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Particle growth in outer disks – the role of CO₂

Presentation #510.03 in the session Origins of Planetary Systems.

Published onOct 20, 2022
Particle growth in outer disks – the role of CO₂

The coagulation of micrometer-sized solid particles is the first step in planetesimal formation. While silicate dust is the predominant material in the inner regions of a protoplanetary disk, volatile compounds such as H2O or CO2 condense further out beyond their respective snowlines and influence the growth processes. To understand the coagulation behavior and thus the first steps in planetesimal formation, it is essential to investigate the collisional and mechanical properties of the materials involved.

The experiments presented here contribute to a broader understanding of these properties of CO2.

Collisions of CO2 agglomerates with sizes of 10 μm to 150 μm are studied at a temperature of 100 K and a pressure of 1 mbar to investigate the collision behavior. The impact velocities reach up to 3.4 m/s. The collisional outcome is analyzed regarding the events of sticking, bouncing and fragmentation.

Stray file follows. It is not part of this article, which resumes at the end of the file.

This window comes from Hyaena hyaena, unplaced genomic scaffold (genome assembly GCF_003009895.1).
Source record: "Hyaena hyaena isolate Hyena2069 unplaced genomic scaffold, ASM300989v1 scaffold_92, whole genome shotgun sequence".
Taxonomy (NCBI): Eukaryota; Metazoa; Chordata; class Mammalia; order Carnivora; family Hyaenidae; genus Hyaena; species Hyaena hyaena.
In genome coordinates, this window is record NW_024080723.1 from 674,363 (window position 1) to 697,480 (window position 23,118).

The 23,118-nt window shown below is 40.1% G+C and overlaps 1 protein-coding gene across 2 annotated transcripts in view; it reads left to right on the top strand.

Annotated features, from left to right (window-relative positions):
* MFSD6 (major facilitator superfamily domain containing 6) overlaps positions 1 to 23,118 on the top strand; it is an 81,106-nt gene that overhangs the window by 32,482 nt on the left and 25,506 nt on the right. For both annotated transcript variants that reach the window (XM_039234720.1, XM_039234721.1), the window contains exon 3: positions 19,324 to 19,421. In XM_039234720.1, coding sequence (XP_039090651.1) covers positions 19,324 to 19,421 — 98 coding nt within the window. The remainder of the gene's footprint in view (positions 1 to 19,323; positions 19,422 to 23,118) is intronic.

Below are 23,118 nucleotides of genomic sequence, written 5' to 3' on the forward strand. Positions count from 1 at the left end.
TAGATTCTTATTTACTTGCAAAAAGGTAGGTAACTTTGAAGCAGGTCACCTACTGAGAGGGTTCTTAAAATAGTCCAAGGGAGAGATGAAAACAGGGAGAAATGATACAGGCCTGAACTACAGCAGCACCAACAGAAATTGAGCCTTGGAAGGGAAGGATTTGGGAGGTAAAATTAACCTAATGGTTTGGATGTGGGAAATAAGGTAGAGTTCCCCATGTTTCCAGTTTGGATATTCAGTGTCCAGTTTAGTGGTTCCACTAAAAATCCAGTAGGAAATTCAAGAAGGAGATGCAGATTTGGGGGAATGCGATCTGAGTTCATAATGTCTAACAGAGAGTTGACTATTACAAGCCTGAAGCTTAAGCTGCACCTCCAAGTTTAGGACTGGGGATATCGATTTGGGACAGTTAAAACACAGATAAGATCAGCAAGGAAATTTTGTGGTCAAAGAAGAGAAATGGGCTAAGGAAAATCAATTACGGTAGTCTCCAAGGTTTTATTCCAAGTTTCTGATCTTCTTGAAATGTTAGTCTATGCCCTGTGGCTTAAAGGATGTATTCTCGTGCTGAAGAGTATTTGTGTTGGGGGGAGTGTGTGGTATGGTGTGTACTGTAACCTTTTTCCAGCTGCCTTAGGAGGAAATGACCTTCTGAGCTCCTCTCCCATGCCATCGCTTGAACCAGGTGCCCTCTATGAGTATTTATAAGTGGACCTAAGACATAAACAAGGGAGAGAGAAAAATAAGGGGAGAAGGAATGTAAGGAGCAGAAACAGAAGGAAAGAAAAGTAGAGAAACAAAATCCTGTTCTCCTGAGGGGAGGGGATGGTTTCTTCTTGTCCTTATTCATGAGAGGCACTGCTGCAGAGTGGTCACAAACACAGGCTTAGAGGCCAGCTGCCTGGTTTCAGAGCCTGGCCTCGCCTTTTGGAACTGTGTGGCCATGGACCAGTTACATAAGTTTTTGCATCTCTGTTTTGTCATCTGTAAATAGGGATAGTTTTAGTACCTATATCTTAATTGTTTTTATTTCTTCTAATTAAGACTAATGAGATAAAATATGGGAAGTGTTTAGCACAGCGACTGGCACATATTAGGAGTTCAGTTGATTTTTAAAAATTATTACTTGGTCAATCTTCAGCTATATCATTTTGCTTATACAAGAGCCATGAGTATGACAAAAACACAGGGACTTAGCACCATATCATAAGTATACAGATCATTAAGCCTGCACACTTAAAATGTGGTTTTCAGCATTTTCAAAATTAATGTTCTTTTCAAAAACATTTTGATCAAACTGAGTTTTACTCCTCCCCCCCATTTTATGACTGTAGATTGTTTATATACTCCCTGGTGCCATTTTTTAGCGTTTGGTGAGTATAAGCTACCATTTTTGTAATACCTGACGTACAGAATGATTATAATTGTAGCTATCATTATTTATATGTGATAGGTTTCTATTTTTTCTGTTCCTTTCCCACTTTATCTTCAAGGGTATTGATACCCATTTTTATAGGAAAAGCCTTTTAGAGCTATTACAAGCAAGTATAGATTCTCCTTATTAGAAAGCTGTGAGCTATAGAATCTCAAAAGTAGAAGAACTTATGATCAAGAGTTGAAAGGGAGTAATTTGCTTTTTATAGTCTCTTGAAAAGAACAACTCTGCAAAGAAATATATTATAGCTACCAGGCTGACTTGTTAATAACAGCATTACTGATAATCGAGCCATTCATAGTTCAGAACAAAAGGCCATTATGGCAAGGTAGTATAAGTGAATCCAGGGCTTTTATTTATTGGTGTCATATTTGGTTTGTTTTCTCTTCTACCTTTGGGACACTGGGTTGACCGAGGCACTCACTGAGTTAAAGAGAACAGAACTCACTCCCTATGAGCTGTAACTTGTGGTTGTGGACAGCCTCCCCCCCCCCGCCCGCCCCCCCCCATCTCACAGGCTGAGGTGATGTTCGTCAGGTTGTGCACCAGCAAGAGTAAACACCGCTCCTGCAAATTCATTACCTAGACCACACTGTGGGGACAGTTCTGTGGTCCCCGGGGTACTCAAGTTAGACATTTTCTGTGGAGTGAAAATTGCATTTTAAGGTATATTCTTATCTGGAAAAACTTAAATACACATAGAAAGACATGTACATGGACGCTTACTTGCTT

To examine the mechanical properties of CO2, the Brazilian test is used. The splitting tensile strength is determined for varying volume filling factors. The effective surface energy of CO2 ice is derived from the measured splitting tensile strength.

The experimental results suggest that the collision properties of CO2 and silicate dust are similar for a comparable grain size distribution. The known growth processes in protoplanetary disks, including the growth barriers, also apply for CO2 ice.

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